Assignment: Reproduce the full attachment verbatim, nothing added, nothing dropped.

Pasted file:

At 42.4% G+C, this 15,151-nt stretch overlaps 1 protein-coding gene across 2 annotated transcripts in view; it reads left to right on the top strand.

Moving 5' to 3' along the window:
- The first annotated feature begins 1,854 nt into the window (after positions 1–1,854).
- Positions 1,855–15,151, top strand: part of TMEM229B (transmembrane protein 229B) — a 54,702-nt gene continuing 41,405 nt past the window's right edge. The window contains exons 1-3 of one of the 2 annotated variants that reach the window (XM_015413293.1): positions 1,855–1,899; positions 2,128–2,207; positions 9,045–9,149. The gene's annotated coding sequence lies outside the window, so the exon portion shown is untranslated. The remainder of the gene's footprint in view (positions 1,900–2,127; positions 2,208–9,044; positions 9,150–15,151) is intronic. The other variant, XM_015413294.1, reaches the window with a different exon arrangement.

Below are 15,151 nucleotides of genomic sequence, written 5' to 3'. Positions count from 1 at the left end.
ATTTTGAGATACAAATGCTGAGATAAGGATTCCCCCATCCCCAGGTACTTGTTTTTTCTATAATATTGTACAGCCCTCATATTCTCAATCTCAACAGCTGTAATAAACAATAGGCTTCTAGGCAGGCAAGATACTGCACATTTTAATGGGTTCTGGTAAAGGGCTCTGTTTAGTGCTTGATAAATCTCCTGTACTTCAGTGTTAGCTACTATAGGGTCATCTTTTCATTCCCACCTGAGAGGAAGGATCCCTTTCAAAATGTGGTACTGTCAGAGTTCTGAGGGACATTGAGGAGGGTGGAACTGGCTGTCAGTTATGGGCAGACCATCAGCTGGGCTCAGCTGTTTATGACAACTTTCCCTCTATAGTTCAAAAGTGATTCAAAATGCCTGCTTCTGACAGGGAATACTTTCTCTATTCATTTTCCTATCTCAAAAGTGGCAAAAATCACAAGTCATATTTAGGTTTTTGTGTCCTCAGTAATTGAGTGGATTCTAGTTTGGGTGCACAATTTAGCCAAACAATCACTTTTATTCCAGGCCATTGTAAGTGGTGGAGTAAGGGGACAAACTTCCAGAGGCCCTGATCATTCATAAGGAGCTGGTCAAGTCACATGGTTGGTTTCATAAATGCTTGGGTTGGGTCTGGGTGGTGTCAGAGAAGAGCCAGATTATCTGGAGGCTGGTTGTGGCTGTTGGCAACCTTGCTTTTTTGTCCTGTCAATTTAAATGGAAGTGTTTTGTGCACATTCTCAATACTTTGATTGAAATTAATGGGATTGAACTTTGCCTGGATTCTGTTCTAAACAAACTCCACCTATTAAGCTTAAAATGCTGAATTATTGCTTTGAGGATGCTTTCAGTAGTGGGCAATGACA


At 42.4% G+C, this 15,151-nt stretch overlaps 1 protein-coding gene across 2 annotated transcripts in view; it reads left to right on the top strand.

Moving 5' to 3' along the window:
- The first annotated feature begins 1,854 nt into the window (after positions 1–1,854).
- Positions 1,855–15,151, top strand: part of TMEM229B (transmembrane protein 229B) — a 54,702-nt gene continuing 41,405 nt past the window's right edge. The window contains exons 1-3 of one of the 2 annotated variants that reach the window (XM_015413293.1): positions 1,855–1,899; positions 2,128–2,207; positions 9,045–9,149. The gene's annotated coding sequence lies outside the window, so the exon portion shown is untranslated. The remainder of the gene's footprint in view (positions 1,900–2,127; positions 2,208–9,044; positions 9,150–15,151) is intronic. The other variant, XM_015413294.1, reaches the window with a different exon arrangement.

Below are 15,151 nucleotides of genomic sequence, written 5' to 3'. Positions count from 1 at the left end.
ATTTTGAGATACAAATGCTGAGATAAGGATTCCCCCATCCCCAGGTACTTGTTTTTTCTATAATATTGTACAGCCCTCATATTCTCAATCTCAACAGCTGTAATAAACAATAGGCTTCTAGGCAGGCAAGATACTGCACATTTTAATGGGTTCTGGTAAAGGGCTCTGTTTAGTGCTTGATAAATCTCCTGTACTTCAGTGTTAGCTACTATAGGGTCATCTTTTCATTCCCACCTGAGAGGAAGGATCCCTTTCAAAATGTGGTACTGTCAGAGTTCTGAGGGACATTGAGGAGGGTGGAACTGGCTGTCAGTTATGGGCAGACCATCAGCTGGGCTCAGCTGTTTATGACAACTTTCCCTCTATAGTTCAAAAGTGATTCAAAATGCCTGCTTCTGACAGGGAATACTTTCTCTATTCATTTTCCTATCTCAAAAGTGGCAAAAATCACAAGTCATATTTAGGTTTTTGTGTCCTCAGTAATTGAGTGGATTCTAGTTTGGGTGCACAATTTAGCCAAACAATCACTTTTATTCCAGGCCATTGTAAGTGGTGGAGTAAGGGGACAAACTTCCAGAGGCCCTGATCATTCATAAGGAGCTGGTCAAGTCACATGGTTGGTTTCATAAATGCTTGGGTTGGGTCTGGGTGGTGTCAGAGAAGAGCCAGATTATCTGGAGGCTGGTTGTGGCTGTTGGCAACCTTGCTTTTTTGTCCTGTCAATTTAAATGGAAGTGTTTTGTGCACATTCTCAATACTTTGATTGAAATTAATGGGATTGAACTTTGCCTGGATTCTGTTCTAAACAAACTCCACCTATTAAGCTTAAAATGCTGAATTATTGCTTTGAGGATGCTTTCAGTAGTGGGCAATGACA